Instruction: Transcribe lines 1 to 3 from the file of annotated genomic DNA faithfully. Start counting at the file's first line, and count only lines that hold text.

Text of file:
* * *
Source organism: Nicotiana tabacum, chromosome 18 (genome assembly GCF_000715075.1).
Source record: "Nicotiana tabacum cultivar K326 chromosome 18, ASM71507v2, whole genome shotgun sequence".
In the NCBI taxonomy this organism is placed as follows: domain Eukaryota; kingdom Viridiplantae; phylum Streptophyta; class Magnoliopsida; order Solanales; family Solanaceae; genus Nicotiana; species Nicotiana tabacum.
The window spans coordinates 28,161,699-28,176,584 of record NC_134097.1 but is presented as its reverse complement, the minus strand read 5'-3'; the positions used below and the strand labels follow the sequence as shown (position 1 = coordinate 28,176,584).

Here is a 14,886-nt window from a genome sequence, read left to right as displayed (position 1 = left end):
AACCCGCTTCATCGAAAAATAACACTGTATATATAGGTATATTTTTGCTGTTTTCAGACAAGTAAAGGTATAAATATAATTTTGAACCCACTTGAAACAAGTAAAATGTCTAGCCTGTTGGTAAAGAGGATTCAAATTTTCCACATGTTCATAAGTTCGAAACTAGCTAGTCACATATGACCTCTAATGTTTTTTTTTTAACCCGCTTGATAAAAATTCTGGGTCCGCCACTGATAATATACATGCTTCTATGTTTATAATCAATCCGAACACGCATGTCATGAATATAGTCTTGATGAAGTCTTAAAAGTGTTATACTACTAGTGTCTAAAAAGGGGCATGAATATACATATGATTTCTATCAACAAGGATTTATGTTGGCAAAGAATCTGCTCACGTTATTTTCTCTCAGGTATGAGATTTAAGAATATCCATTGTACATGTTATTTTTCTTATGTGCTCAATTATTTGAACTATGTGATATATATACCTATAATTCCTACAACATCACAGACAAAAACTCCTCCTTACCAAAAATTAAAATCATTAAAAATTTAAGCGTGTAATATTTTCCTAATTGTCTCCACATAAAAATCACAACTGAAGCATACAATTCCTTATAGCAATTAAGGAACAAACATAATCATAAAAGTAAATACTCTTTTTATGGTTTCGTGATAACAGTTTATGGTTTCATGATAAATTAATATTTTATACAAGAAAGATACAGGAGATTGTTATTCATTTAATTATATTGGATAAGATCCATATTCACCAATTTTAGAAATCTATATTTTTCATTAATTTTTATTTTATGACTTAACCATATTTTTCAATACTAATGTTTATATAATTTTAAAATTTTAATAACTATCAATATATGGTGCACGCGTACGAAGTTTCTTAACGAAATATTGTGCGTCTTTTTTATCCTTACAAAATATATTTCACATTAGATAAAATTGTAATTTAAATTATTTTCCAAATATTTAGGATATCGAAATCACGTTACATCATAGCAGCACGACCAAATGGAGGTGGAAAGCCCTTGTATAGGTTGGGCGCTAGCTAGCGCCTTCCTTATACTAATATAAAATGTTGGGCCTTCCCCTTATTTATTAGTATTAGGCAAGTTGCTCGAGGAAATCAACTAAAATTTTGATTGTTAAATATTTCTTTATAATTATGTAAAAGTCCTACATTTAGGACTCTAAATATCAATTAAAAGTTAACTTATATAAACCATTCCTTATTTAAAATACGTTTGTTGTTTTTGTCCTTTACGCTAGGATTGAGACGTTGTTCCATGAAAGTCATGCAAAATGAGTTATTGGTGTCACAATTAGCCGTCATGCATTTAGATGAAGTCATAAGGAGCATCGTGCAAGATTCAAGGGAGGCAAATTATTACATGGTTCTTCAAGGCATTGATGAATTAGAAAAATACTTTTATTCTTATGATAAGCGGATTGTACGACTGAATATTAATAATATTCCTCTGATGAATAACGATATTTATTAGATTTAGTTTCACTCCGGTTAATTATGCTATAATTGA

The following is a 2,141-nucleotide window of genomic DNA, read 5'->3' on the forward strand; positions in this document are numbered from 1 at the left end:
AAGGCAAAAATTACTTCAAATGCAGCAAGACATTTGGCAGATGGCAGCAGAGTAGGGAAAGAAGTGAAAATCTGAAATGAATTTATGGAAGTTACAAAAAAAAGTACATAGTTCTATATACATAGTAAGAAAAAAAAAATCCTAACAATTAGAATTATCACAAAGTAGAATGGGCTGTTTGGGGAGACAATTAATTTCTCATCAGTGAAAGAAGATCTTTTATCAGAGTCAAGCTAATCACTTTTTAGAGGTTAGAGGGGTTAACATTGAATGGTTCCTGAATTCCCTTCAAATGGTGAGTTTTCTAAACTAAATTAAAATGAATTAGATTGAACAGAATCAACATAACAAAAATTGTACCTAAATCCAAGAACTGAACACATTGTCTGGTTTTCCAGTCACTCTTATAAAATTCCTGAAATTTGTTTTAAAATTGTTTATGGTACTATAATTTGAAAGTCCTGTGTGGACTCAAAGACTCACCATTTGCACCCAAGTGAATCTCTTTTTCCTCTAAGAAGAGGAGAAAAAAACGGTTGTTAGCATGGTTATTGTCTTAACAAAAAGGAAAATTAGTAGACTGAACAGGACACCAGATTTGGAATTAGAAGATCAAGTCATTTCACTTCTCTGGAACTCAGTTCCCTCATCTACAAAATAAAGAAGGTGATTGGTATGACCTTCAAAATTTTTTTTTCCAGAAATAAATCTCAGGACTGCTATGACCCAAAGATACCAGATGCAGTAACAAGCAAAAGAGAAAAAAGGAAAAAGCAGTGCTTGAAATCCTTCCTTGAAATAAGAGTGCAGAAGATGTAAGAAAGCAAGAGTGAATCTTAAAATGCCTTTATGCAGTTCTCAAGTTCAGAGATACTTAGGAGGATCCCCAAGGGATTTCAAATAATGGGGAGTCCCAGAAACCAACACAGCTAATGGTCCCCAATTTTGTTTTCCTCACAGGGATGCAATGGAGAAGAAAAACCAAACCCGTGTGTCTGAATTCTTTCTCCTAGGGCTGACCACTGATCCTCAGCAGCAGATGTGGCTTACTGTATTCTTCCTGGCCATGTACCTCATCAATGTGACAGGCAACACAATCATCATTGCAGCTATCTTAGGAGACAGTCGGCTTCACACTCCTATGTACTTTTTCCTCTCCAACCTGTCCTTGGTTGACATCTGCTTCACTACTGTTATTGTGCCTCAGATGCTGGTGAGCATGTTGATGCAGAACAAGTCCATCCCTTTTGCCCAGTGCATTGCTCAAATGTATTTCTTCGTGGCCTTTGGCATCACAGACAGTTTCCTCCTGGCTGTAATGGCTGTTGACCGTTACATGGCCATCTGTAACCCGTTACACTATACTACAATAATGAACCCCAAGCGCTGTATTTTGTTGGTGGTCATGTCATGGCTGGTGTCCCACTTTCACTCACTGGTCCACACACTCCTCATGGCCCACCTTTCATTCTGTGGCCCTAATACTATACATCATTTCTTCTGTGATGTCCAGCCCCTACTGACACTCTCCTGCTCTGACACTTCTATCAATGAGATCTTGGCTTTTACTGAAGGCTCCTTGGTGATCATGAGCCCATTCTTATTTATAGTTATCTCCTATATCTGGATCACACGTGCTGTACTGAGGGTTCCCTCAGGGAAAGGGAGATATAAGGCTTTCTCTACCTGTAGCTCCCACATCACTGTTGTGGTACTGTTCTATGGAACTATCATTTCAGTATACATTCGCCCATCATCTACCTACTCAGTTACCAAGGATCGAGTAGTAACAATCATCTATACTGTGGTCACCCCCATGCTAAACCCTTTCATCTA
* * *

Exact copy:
Source organism: Nicotiana tabacum, chromosome 18 (genome assembly GCF_000715075.1).
Source record: "Nicotiana tabacum cultivar K326 chromosome 18, ASM71507v2, whole genome shotgun sequence".
In the NCBI taxonomy this organism is placed as follows: domain Eukaryota; kingdom Viridiplantae; phylum Streptophyta; class Magnoliopsida; order Solanales; family Solanaceae; genus Nicotiana; species Nicotiana tabacum.